The other way is to put a rod up and thread the line through the rings and tie onto an old line spool. Wind as much line as is kinked onto it and tape the line down with gaffer tape. Let it dangle free until the line is untwisted. Then unspool another rod length, tape the line down and do it again. Seems long winded, but it only takes few minutes and works a treat.
Lines that resist kinking will tend to have higher "memory". So live with some kinks and the removal of them. And do remove them. Kinking causes tangles on the rod tip, worse ones at the reel (that sneak past your attention) and for a given pull on the line, increase the strain on the line and the knots. Worth doing.
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Since 1985, when the Wild carp on Pike pit presented themselves, I've used braid hook-lengths. This is due to Richard Walker's comments on braid, which make good sense. Basically, for a given breaking strain, braid is very much limper/softer than mono and for fish taking a bait the feel of line is the most important thing.
The stiffness of mono increases in relation to the square of its diameter. Twice as thick means four times as stiff, so fish can feel it. The look of the thing is secondary, as long as it blends in fairly well. Fish are used to 'strandy' things on lake beds, plant life being 'strandy' by nature. This will feel soft and limp. Mono has a hard feel, like a hair in your mouth and will be ejected well before similar b/s stranded braid. The little stub of mono line that 'half blood' or 'clinch' knots leave by a hook can't help.
Prove it to yourself with three pieces of 3lb line and one strand of 10lb of the same make and manufacturer. If you plait the thinner line, you'll see it's limper by far than the single 10lb. I used 3 x 7lb plaited Perlon for pike traces in my youth, so can vouch for this. If you <want to plait mono or briad for that matter, use lace-making bobbins ('google' that if you want to know).
Initially, in 1985, I used 11lb Milward Black Spider braid, which was as thick as my 8lb 'Perlon' main line. So, how to attach it to mono and how to tie on the hook? Mr. Walker recommended dipping, 4-5" of the braid hook-length in polyurethane varnish and when quite dry, attaching to the mono with a four-turn water knot. As long as the lines are aobut the same diameter and the varnish is absolutely 100% dry, this is solid at the b/s of the weaker line. I tested this to be sure.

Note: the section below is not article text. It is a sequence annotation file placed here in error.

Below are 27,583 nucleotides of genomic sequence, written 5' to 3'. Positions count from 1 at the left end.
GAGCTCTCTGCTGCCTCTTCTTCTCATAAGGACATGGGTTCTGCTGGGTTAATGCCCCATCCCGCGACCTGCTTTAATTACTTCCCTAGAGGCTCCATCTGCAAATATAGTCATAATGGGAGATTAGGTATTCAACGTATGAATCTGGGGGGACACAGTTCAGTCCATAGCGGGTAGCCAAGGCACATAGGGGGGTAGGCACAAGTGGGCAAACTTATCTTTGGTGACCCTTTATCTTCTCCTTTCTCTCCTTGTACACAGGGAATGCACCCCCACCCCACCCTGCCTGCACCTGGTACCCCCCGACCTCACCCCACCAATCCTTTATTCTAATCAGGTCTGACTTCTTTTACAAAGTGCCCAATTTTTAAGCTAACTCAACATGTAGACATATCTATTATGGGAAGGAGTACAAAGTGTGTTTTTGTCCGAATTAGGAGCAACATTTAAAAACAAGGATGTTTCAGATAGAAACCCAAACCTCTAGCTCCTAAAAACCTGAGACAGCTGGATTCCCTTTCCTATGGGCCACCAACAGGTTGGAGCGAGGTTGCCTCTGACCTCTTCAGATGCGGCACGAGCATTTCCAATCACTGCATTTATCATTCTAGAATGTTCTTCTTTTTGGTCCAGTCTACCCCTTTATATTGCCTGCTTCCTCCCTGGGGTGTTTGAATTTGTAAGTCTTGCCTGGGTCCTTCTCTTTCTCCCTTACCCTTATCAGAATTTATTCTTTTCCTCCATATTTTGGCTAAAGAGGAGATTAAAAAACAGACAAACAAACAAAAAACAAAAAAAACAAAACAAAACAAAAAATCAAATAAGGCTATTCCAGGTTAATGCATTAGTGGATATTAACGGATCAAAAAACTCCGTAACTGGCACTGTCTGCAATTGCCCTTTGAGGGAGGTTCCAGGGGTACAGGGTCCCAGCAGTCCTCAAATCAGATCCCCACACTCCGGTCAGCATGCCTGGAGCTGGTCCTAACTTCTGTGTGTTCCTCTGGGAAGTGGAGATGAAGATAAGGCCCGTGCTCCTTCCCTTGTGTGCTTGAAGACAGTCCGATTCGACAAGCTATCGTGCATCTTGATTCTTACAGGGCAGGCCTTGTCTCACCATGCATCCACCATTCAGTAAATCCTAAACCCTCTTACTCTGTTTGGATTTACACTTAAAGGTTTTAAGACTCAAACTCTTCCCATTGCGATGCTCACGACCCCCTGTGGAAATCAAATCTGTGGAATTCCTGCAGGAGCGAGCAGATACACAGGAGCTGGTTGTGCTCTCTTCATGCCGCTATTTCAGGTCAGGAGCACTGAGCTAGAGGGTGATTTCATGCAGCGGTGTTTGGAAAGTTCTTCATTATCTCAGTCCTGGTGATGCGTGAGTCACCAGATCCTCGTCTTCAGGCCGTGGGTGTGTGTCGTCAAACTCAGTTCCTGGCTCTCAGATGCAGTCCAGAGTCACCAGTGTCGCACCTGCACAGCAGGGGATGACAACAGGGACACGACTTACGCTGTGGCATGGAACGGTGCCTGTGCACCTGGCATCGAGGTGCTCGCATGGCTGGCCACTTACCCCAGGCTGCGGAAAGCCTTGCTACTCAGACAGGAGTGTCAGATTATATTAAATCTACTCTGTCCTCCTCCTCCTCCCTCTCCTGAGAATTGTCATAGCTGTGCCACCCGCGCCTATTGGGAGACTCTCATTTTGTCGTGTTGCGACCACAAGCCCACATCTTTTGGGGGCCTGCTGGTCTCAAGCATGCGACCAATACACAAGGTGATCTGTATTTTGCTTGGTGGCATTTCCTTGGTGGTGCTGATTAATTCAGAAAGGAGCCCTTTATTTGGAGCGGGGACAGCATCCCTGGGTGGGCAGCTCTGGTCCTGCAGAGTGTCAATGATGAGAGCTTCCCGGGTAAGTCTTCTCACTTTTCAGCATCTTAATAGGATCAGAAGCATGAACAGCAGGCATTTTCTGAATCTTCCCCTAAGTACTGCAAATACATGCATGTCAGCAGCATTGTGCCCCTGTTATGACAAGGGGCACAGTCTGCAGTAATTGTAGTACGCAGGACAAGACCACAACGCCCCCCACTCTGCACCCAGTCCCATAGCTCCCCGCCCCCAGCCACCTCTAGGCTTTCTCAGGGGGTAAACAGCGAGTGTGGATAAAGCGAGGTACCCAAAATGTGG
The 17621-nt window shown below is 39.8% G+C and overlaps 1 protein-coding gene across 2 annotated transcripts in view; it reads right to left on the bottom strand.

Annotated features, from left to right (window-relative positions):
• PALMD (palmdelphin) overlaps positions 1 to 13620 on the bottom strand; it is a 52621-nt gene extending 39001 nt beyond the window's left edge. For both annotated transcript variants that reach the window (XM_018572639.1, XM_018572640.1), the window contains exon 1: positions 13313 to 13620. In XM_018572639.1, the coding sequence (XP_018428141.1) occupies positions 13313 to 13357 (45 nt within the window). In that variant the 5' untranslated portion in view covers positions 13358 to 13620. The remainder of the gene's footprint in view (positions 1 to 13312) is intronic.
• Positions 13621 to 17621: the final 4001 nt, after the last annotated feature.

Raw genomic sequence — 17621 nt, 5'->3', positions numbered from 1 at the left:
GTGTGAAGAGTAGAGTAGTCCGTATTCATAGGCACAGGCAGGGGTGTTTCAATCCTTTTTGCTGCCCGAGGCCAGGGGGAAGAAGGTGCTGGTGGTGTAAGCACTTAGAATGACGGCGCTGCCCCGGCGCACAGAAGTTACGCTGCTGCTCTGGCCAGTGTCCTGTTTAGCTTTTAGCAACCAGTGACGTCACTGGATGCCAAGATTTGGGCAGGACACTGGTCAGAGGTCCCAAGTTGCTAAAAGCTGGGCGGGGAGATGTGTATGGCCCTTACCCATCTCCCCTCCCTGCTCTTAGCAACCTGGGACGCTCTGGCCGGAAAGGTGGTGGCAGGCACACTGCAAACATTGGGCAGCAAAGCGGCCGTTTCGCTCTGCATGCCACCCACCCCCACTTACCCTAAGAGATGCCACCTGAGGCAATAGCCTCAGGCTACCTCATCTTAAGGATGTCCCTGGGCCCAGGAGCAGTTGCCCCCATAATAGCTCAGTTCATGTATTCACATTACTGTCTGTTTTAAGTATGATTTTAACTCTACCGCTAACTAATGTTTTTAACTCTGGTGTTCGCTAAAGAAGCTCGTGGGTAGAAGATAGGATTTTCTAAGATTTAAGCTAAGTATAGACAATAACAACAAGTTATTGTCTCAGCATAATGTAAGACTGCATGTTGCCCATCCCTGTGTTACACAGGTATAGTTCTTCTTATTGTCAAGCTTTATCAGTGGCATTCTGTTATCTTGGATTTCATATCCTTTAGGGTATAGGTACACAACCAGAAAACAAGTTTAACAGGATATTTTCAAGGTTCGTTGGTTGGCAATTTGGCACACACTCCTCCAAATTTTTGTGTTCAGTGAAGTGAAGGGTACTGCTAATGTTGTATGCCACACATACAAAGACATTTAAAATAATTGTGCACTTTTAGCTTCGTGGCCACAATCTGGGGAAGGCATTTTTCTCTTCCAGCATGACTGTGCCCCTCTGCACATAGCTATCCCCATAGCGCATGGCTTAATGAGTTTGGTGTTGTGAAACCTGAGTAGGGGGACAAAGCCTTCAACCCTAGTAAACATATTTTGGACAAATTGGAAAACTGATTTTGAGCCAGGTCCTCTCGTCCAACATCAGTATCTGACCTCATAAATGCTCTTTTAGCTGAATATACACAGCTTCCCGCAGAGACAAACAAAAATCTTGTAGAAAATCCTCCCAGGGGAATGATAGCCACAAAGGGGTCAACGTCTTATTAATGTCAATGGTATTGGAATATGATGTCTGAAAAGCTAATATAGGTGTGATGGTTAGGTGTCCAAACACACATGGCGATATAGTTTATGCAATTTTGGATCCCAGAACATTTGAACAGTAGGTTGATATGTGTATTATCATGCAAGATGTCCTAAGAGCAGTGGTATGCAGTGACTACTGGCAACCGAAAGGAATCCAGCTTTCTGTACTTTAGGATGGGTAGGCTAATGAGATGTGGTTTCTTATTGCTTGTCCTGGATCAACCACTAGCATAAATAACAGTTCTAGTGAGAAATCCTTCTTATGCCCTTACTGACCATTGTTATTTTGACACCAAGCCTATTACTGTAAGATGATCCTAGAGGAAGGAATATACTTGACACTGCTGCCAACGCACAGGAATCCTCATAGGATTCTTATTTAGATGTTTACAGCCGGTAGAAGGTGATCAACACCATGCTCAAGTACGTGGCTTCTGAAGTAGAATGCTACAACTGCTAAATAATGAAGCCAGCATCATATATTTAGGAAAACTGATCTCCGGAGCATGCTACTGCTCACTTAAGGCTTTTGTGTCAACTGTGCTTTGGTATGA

In 1985 tying hooks to braid was harder to pin down. In the end, an hour one evening with a set of scales proved that nothing seemed to work as well as standard 'half blood'. My 1978 print of RW's 'Still Water Angling' didn't have the 'grinner' knot in it...as I had read that compressed blood-knots in braid could fail, I retied the hook after every fish. So far, so hoopy.
When I first fished Milton Abbey for tench in 2004 I got out the 'Black Spider' again, with many tench, bream and roach to show. Things move on, so I bought a bunch of hook-length and 'feeder' braids. Hook-length braids are good, but the price is daylight robbery by the way, which is why I'm not naming any. The 'feeder braid' in 6lb & 8lb makes good hook-lengths for general fishing, being thin, limp and a dull green/grey.
Modern braids flatten easily and also tended to be thinner than mono of the same (or approximately the same) breaking strain. Problem.
I experimented with nylon-to-braid knots and decided this was a hiding-to-nothing as nothing was better than the water-knot and varnished braid. It was simpler to use a rig ring and with 'grinners' for both mono and braid. Mostly I use a 2-4" short hook-length, with the tell-tale shot just under the rig ring. The idea is that the braid is on the bottom and the less visible mono hangs in the water.
In about 2010 I came across the 'Allbright' knot for mono-to-braid. I use this exclusively now for joining braid to mono and it's the most reliable and strongest knot I know of at the time of writing in 2016.
For general fishing, 'fishing for bites' stuff, I'll often use a 6lb braid hook-length with 14/16 hooks 'Uni-Snelled' on. If I'm expecting larger fish, I'll go for 8lb mono/braid. This may seem like heavy tackle, but find it works and the catch rate is very good. It may be with finer tackle I'll get more bites (or not), but I'm happy with that. On those occasion I fish still-waterswith no carp, I'll even fish 4lb mono/feeder-braid. Crucians don't seem to mind.
It works for me.
|I am content to wait. I am well used to it...(and back to the top of the page)||a very subtil fish||Watch for magpies on your path. Throw salt over your left shoulder. Walk around ladders.||if you will Fish for a Carp, you must put on a very large measure of patience||I am content to wait. I am well used to it.|